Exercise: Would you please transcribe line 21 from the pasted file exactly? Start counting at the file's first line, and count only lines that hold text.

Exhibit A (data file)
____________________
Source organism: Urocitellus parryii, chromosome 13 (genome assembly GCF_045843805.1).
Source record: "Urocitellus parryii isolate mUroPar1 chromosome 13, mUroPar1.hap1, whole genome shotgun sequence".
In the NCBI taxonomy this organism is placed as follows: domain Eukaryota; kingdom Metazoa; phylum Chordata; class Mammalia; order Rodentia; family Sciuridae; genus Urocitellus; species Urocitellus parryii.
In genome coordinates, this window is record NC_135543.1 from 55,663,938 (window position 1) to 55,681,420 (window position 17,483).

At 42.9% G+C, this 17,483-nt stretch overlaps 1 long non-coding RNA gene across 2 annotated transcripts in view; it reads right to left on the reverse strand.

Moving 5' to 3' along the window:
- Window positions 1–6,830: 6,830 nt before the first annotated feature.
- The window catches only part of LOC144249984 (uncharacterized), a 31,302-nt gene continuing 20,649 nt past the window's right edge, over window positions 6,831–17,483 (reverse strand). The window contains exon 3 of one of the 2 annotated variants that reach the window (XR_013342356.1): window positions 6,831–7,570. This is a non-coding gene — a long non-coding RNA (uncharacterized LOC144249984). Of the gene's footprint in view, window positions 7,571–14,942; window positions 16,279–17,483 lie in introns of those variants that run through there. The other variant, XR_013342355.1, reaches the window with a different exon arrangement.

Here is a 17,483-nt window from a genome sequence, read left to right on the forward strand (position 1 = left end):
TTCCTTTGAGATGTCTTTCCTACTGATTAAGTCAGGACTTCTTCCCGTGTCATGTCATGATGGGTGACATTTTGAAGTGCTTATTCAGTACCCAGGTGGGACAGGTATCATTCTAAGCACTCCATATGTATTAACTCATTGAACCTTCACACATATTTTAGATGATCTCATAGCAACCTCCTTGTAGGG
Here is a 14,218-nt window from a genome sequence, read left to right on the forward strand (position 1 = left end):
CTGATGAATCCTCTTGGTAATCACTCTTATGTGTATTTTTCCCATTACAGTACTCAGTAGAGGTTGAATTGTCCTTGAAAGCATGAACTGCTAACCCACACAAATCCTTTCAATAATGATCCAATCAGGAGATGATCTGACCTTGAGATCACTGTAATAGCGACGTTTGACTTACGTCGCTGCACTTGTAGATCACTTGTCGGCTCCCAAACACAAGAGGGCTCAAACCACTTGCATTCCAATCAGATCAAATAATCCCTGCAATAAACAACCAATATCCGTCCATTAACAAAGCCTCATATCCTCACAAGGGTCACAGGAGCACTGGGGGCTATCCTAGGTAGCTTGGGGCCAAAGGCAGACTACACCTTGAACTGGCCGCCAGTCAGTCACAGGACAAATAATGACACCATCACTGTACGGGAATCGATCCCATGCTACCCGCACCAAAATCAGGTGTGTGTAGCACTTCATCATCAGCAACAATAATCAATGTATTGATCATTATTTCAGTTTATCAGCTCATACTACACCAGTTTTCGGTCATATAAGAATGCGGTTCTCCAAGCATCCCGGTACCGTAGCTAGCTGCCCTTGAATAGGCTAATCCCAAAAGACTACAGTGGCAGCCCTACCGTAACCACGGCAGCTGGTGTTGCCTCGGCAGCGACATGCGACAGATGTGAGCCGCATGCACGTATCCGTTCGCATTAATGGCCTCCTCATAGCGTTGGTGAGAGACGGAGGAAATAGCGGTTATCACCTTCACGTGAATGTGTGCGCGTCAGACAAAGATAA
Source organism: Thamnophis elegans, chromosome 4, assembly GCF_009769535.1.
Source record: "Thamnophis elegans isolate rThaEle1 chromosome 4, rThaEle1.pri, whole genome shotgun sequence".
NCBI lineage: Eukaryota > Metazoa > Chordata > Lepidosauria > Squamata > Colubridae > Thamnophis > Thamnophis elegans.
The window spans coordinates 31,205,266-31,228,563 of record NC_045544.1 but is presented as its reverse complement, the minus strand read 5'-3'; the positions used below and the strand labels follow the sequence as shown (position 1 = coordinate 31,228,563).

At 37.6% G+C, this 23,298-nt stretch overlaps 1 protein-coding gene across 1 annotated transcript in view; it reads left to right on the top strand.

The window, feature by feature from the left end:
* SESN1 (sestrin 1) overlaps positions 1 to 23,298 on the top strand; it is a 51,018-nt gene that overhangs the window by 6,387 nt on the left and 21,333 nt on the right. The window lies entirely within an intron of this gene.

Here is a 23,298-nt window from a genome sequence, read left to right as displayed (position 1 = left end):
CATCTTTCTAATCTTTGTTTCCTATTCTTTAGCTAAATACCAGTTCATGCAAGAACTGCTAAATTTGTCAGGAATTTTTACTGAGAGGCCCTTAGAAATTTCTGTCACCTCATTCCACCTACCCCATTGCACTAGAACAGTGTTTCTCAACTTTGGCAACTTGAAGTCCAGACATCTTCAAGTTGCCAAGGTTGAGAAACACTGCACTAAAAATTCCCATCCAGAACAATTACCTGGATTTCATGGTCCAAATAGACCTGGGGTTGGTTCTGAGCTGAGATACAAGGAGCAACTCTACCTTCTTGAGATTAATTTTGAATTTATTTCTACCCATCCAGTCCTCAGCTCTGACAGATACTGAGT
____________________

CATCTTTCTAATCTTTGTTTCCTATTCTTTAGCTAAATACCAGTTCATGCAAGAACTGCTAAATTTGTCAGGAATTTTTACTGAGAGGCCCTTAGAAATTTCTGTCACCTCATTCCACCTACCCCATTGCACTAGAACAGTGTTTCTCAACTTTGGCAACTTGAAGTCCAGACATCTTCAAGTTGCCAAGGTTGAGAAACACTGCACTAAAAATTCCCATCCAGAACAATTACCTGGATTTCATGGTCCAAATAGACCTGGGGTTGGTTCTGAGCTGAGATACAAGGAGCAACTCTACCTTCTTGAGATTAATTTTGAATTTATTTCTACCCATCCAGTCCTCAGCTCTGACAGATACTGAGT